To say that Jägermeister has a bad reputation, would be a bit of an understatement.
If you don’t have a horror story involving shots of the stuff, or mixing it with an energy drink, I promise someone you know does. Even cocktail bartenders who regularly enjoy shots of Fernet Branca, Jeppson’s Malört, Chartreuse, and even Angostura bitters have tended to avoid the stuff. The reputation is not entirely fair. On its own, in natural form—which is to say not through a tap machine, mixed with energy drinks, or from or a sorority girl’s belly button—the liquid contained inside that iconic bottle adorned with a stag’s head can be quite pleasant to anyone who enjoys the digestif category of spirits.
Sother Teague, owner and head bartender of New York’s Amor y Amargo, recently shed some light on the misunderstood spirit to a group of Columbus bartenders, eager to learn from one of the best. Part of the key to understanding Jäger and therefore explaining its bad rap, is knowing that we’ve been doing it all wrong, Teague explained. Our tastebuds are hardwired to pick up on bitter flavors, which the brain interprets as poison. Of the many flavors found in Jägermeister, bitter is definitely a component. Luckily, for those who have not acquired a taste for bitter flavors (the forbidden fruit, according to the brain) that trademark bitterness is balanced out by sweet and savory notes, leading to the balanced and pleasant flavor Jäger provides…
That is…until you chill it.
When we began drinking Jägermeister out of machines that chill it below freezing (alcohol does not freeze until well below 32 degrees) we took a turn for the worst. Chilling any spirit, or anything for that matter, prevents the aromas from being released. Smell makes up 90 percent of taste, which means we are left with 10 percent of the original flavor. When it comes to Jägermeister, some might think that removing the flavor is a good thing—except for that pesky bitter problem we talked about. Our brains won’t let us ignore bitter flavors. Because the brain interprets bitter as poisonous, it won’t let that flavor, no matter how subtle, slip by. That means that the 90 percent of flavor we lost out on doesn’t include the bitter flavors, that’s still in there no matter how cold you make it. What you’re left with is a bitter mess of a shot that has lost any semblance of balance or finesse. In other words, that face you made after the last time someone bought you a cold shot of Jägermeister.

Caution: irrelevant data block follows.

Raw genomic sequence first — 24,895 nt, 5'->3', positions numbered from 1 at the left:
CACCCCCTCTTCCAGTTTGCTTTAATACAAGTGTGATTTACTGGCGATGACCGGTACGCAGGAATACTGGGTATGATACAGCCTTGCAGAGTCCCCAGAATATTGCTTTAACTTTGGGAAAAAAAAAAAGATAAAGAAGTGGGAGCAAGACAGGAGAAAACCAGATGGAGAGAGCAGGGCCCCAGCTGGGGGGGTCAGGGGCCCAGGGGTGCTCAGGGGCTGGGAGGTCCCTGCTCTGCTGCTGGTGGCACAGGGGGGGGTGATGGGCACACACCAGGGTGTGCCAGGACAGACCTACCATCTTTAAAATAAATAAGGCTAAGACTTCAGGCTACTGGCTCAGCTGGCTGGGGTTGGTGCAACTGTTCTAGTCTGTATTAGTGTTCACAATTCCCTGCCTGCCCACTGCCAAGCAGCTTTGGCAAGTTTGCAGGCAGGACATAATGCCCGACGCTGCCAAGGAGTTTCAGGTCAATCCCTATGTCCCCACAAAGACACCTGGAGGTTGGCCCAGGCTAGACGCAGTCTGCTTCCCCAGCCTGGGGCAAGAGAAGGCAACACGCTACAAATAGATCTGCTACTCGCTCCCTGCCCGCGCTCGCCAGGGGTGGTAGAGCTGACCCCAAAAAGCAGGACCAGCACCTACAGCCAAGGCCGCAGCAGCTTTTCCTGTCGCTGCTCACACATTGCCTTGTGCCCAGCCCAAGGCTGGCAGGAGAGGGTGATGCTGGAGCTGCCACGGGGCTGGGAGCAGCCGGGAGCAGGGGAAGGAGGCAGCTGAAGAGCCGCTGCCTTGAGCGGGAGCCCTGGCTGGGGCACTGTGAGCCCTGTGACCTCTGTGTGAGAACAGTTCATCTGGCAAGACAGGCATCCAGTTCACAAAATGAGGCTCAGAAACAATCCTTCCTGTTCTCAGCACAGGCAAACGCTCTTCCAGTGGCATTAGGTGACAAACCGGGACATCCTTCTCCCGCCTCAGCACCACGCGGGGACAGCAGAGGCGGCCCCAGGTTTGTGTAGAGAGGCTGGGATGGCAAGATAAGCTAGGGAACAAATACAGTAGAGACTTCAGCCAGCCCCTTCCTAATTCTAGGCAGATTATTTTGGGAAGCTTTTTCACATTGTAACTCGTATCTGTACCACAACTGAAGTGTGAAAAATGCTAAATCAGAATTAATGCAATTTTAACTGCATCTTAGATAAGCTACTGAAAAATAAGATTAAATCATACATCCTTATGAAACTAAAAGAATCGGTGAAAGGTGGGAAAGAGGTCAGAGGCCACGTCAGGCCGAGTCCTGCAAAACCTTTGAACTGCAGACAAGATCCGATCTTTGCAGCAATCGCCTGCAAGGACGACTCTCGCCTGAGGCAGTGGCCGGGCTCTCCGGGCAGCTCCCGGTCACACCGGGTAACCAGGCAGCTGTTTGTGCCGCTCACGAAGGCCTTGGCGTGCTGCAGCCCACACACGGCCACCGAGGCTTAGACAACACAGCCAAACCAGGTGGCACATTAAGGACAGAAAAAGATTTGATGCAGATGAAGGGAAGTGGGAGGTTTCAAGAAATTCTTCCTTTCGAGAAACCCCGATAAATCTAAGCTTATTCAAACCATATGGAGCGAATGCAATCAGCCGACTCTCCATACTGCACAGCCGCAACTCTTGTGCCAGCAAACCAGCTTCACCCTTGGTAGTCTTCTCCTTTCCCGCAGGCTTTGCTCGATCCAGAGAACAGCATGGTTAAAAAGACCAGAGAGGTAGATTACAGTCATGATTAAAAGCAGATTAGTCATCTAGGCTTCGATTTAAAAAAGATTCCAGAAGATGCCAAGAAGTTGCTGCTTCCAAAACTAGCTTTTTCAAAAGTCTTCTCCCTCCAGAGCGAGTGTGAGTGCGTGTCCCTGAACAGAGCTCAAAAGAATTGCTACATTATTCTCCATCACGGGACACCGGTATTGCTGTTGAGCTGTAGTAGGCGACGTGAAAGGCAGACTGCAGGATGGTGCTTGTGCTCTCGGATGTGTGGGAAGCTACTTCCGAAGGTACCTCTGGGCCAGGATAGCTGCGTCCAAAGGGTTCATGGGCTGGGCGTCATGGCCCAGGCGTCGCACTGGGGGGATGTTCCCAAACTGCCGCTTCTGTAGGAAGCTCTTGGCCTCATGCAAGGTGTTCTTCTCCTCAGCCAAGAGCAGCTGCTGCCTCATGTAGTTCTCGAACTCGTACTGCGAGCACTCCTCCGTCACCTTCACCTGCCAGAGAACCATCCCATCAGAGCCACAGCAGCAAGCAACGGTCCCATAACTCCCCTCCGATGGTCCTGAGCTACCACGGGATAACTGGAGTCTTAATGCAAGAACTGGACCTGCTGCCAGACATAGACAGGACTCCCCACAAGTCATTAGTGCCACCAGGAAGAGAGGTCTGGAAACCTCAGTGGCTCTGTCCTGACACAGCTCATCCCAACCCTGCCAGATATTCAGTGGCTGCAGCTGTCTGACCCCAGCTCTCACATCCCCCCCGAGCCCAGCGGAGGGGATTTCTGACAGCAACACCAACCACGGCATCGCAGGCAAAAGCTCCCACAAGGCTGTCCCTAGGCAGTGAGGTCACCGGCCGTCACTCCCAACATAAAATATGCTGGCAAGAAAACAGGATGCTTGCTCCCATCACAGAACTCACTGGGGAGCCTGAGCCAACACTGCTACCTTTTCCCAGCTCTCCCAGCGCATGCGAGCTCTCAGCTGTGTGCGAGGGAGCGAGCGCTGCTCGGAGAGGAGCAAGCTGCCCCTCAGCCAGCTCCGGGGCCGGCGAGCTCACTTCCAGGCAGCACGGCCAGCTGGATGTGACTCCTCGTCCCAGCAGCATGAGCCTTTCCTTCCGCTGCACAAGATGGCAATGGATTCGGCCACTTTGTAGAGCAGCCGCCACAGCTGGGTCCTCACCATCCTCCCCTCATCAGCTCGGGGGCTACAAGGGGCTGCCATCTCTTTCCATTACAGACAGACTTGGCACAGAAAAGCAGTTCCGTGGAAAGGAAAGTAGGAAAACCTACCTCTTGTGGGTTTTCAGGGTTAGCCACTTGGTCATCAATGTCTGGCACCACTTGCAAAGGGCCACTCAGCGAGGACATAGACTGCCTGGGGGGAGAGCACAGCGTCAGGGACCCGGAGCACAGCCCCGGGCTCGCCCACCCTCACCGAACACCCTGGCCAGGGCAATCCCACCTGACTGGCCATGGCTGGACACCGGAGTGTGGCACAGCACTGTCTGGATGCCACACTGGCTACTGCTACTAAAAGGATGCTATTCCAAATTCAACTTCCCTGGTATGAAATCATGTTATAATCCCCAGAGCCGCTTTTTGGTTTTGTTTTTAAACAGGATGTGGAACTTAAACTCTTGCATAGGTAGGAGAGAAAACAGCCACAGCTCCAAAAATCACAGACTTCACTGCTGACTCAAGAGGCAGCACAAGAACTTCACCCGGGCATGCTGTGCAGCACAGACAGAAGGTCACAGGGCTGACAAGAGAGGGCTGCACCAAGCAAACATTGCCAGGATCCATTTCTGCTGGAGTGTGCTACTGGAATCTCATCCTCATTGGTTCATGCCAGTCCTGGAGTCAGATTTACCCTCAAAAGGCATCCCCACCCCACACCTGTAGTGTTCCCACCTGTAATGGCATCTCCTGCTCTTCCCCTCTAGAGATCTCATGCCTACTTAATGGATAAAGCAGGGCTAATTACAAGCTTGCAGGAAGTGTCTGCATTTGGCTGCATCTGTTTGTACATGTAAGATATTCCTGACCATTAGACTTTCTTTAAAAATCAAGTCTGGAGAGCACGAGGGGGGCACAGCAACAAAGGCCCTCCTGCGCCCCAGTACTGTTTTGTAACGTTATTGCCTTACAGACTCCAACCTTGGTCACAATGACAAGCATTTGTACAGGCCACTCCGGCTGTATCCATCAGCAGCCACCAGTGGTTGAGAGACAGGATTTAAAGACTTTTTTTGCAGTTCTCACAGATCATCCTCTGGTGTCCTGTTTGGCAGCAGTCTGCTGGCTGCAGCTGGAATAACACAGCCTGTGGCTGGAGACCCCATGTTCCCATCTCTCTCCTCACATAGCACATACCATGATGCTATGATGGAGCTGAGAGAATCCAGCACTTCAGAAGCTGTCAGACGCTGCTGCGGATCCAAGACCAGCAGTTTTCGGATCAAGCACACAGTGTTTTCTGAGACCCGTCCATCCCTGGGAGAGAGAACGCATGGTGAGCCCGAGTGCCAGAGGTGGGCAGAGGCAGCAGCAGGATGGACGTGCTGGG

Teague is so adamant about the need to do away with freezing tap machines that he even influenced the makers of Jägermeister to move the “serve chilled” suggestion featured prominently on their front label to the back label. In the end, I don’t think Jägermeister will be replacing, bourbon, rye, or Fernet as this writer’s go-to spirit anytime soon, but it definitely doesn’t deserve the bad reputation, and certainly does deserve a spot on the bar.
Among the many lessons, stories, and shots that Teague treated us to were a few cocktails that also deserve a spot in your recipe book—all certified 100-percent energy drink-free. Jäger bombs? No thanks. •
.75 oz. Jägermeister
.75 oz. Averna
.75 oz. sweet vermouth
.75 oz. Laird’s apple brandy
2 dashes Bittermens Burlesque bitters
Stir over plenty of ice and serve over fresh ice. No garnish.
1.5 oz. Jägermeister
1.5 oz. sweet vermouth
2 dashes root beer bitters
Build in a collins glass. Add ice and seltzer. Orange twist garnish. A candy-striped paper straw is a great touch.
1.5 oz. Jägermeister
.75 oz. Cocchi Americano
.75 oz. Fresh-squeezed grapefruit juice
.25 oz. Aperol
2 dashes Bittermens Hopped Grapefruit bitters
Shake with plenty of ice. Pour into a chilled cocktail glass half-rimmed with salt.